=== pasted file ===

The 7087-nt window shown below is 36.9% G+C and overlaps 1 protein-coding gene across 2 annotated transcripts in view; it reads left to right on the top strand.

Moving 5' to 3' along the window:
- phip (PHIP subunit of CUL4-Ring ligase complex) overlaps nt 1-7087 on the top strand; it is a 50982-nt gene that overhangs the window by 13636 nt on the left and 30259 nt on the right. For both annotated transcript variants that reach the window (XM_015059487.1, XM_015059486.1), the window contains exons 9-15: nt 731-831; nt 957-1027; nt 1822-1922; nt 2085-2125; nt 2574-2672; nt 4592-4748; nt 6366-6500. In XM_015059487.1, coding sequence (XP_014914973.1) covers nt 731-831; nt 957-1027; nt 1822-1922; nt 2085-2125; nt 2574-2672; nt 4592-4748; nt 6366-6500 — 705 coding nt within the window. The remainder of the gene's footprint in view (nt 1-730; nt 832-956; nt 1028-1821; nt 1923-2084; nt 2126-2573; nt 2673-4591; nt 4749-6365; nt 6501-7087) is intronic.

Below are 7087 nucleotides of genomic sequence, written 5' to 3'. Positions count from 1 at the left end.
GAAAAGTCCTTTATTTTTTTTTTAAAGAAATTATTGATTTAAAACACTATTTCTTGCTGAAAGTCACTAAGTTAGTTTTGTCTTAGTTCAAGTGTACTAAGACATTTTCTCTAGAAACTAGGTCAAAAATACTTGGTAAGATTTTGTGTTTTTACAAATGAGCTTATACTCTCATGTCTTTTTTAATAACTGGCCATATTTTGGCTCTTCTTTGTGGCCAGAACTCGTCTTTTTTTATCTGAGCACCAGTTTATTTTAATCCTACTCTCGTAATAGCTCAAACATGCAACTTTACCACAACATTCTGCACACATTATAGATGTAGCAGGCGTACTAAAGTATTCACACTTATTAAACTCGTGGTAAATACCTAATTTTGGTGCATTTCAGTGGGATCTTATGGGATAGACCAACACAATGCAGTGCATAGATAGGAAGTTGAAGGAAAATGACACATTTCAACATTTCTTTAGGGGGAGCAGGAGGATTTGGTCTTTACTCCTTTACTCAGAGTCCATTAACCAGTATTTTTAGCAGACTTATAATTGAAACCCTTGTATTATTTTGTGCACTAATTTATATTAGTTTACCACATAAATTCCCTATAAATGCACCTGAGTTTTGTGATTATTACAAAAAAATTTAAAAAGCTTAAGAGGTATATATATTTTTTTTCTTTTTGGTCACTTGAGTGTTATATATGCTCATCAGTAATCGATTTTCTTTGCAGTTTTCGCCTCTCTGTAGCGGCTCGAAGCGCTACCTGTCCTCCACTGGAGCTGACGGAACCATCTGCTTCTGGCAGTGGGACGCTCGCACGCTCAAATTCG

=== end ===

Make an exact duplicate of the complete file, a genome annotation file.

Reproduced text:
The 7087-nt window shown below is 36.9% G+C and overlaps 1 protein-coding gene across 2 annotated transcripts in view; it reads left to right on the top strand.

Moving 5' to 3' along the window:
- phip (PHIP subunit of CUL4-Ring ligase complex) overlaps nt 1-7087 on the top strand; it is a 50982-nt gene that overhangs the window by 13636 nt on the left and 30259 nt on the right. For both annotated transcript variants that reach the window (XM_015059487.1, XM_015059486.1), the window contains exons 9-15: nt 731-831; nt 957-1027; nt 1822-1922; nt 2085-2125; nt 2574-2672; nt 4592-4748; nt 6366-6500. In XM_015059487.1, coding sequence (XP_014914973.1) covers nt 731-831; nt 957-1027; nt 1822-1922; nt 2085-2125; nt 2574-2672; nt 4592-4748; nt 6366-6500 — 705 coding nt within the window. The remainder of the gene's footprint in view (nt 1-730; nt 832-956; nt 1028-1821; nt 1923-2084; nt 2126-2573; nt 2673-4591; nt 4749-6365; nt 6501-7087) is intronic.

Below are 7087 nucleotides of genomic sequence, written 5' to 3'. Positions count from 1 at the left end.
GAAAAGTCCTTTATTTTTTTTTTAAAGAAATTATTGATTTAAAACACTATTTCTTGCTGAAAGTCACTAAGTTAGTTTTGTCTTAGTTCAAGTGTACTAAGACATTTTCTCTAGAAACTAGGTCAAAAATACTTGGTAAGATTTTGTGTTTTTACAAATGAGCTTATACTCTCATGTCTTTTTTAATAACTGGCCATATTTTGGCTCTTCTTTGTGGCCAGAACTCGTCTTTTTTTATCTGAGCACCAGTTTATTTTAATCCTACTCTCGTAATAGCTCAAACATGCAACTTTACCACAACATTCTGCACACATTATAGATGTAGCAGGCGTACTAAAGTATTCACACTTATTAAACTCGTGGTAAATACCTAATTTTGGTGCATTTCAGTGGGATCTTATGGGATAGACCAACACAATGCAGTGCATAGATAGGAAGTTGAAGGAAAATGACACATTTCAACATTTCTTTAGGGGGAGCAGGAGGATTTGGTCTTTACTCCTTTACTCAGAGTCCATTAACCAGTATTTTTAGCAGACTTATAATTGAAACCCTTGTATTATTTTGTGCACTAATTTATATTAGTTTACCACATAAATTCCCTATAAATGCACCTGAGTTTTGTGATTATTACAAAAAAATTTAAAAAGCTTAAGAGGTATATATATTTTTTTTCTTTTTGGTCACTTGAGTGTTATATATGCTCATCAGTAATCGATTTTCTTTGCAGTTTTCGCCTCTCTGTAGCGGCTCGAAGCGCTACCTGTCCTCCACTGGAGCTGACGGAACCATCTGCTTCTGGCAGTGGGACGCTCGCACGCTCAAATTCG